Automation

QA Automation – Ch. 1: How to start/improve


Reading Time: 3 minutes

A brief description of what QA Automation is, a couple of tools and languages ​​used to develop Automation, and some advice to improve yourself on it.

 
Let’s start with our definitions:

What is QA Automation?

It is the software verification tests created by a QA engineer to verify your product by launching, analyzing, executing, and delivering automated results with specific tools. In simpler words, “it’s a program that checks the correct functionality of another program and sends you the results”.

QA Automation is a program that checks the correct functionality of another program and sends you the results. Click To Tweet

But first, learn a programming language

No matter what, the very first thing you need is to start learning and practicing a programming language.

There are tons of tools that can help you to achieve Automation, but choosing the right one will depend on what you need it for.

Some examples are:

  • Selenium, Cypress, Watir for Web UI
  • Postman/Rest-Assured for Web Services
  • Cucumber for BDD
  • Appium, Espresso for Mobile
  • A couple of tools for visual assertions
  • JMeter, LoadRunner, NeoLoad for Performance Testing
It’s preferable to have some previous experience in Automation before diving into Performance Testing. Click To Tweet

However, it’s preferable to have some previous experience in Automation before diving into Performance Testing.

It’s true that BDD is a complementary process on Automation, but Selenium + Cucumber is one of the easiest ways to start learning automation and a very good way to start practicing since the test automation is centered on being readable for the client.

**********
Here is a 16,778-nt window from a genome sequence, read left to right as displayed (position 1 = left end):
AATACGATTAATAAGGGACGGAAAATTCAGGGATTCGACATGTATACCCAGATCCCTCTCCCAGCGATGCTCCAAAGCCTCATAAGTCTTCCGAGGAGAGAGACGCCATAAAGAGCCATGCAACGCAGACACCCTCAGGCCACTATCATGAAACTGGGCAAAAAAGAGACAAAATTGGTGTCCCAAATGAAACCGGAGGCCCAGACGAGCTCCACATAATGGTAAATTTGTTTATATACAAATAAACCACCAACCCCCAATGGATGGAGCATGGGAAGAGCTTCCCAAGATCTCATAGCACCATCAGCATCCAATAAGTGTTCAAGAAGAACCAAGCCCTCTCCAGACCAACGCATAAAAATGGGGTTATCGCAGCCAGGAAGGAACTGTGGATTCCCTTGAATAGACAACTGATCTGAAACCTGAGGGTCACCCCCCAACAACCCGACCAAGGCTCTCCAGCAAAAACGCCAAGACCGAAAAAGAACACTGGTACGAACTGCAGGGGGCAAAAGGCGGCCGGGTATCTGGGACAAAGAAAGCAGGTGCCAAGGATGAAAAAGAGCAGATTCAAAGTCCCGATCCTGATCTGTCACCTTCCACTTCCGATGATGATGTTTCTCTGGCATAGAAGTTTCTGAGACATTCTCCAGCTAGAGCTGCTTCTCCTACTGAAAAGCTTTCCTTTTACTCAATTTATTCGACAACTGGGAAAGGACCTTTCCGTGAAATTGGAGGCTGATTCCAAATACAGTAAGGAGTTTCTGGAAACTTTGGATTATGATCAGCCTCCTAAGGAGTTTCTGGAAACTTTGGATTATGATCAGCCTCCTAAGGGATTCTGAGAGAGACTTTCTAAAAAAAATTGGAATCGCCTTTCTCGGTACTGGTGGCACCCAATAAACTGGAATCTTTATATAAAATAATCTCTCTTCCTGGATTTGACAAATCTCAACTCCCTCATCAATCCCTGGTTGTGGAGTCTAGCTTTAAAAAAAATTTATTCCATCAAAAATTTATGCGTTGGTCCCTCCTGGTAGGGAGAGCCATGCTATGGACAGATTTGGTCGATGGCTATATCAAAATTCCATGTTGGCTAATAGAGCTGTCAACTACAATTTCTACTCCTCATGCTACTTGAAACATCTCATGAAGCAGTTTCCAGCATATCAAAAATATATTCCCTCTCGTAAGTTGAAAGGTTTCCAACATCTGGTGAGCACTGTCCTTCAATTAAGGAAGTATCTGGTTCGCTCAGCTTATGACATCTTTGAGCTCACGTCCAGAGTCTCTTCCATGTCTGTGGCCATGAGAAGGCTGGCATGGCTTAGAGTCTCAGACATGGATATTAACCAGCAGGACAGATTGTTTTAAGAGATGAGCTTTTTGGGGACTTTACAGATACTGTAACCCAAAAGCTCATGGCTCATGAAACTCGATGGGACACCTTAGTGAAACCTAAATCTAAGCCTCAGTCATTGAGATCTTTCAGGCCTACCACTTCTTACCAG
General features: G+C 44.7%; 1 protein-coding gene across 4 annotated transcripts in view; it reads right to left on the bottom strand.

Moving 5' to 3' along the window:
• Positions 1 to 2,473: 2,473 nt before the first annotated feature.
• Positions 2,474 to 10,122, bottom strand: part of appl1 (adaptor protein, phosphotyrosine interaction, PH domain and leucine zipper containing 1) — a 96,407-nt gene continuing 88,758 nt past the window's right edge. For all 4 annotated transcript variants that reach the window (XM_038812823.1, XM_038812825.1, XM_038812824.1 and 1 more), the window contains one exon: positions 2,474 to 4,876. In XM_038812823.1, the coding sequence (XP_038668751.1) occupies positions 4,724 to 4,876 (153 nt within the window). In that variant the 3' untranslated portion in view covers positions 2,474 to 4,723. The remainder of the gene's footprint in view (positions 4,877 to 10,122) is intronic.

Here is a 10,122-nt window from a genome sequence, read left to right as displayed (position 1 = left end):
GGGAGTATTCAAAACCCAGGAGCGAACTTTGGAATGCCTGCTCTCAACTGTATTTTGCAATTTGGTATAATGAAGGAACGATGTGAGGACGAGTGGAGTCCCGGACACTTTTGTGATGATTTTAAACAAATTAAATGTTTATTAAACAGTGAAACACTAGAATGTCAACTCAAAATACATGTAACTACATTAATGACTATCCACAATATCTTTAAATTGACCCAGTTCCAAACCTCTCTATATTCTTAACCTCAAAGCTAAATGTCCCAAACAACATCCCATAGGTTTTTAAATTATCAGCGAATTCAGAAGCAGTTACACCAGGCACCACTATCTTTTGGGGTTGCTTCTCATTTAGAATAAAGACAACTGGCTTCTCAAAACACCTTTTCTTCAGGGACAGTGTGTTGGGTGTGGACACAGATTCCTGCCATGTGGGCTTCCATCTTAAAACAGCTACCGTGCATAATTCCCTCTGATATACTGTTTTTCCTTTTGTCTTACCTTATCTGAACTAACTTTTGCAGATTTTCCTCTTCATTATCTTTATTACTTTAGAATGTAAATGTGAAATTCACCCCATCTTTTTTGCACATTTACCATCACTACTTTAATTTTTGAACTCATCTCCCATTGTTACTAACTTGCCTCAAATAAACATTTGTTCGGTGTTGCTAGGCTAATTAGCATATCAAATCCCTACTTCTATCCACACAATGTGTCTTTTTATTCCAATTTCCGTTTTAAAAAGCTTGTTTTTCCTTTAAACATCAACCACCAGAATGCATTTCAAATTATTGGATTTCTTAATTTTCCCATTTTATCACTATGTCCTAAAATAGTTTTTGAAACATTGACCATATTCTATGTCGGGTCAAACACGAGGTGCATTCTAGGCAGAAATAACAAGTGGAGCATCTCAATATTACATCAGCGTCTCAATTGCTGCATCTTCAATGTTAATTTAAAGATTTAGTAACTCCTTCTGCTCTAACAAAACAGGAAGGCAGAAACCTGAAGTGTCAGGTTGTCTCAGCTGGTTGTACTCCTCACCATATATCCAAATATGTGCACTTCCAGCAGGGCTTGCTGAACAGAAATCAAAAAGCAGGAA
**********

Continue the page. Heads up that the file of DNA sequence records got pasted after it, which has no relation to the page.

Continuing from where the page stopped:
Some programming languages that work

Now that we know a bit about a couple of tools to start practicing automation, let’s look at some of the programming languages that work with those tools.

Selenium, Cypress, Watir and most of the Web UI tools use Java as their main programming language. One of the most used, Selenium, is Open Source and as you can find on their page, you can develop automation tests on several languages:

  • Java
  • Phyton
  • C#
  • Ruby
  • JavaScript
  • Kotlin

By this point, we should choose which tool and programming language we want to start with.

About documentation

There is no better way to learn a new programming language than reading its documentation. For Selenium, we can find it in their official page: https://www.selenium.dev/documentation/en/getting_started/.

Remember: there is no better way to learn a new programming language than reading its documentation. Click To Tweet

Sometimes, however, documentation is incomplete, badly written, or you just aren’t getting it, so another thing to try is online courses. By doing this, you can focus only on what you need and learn at your own pace, but remember to find the time and always practice.

Another option is to get formal training, dedicating time to learning with a breadth of coverage, and hands-on training.

However you want to improve, on your own, or with professional training, always remember to continue learning by reading books, articles/blogs, watching webinars, attending conferences, and continuous training.

Practice

Finally, one of the most asked questions while learning automation is “how/where can I practice?” There are tons of free automation test pages made by the community to practice on, and if you are working on a company that doesn’t have QA Automation, ask your boss if there is an internal project that you can practice on during your free time.

Remember the principle of learning: Practice – Improve – Repeat.

Thank you for reading!

 
@AlexTomoya, QualityAssurance at MagmaLabs

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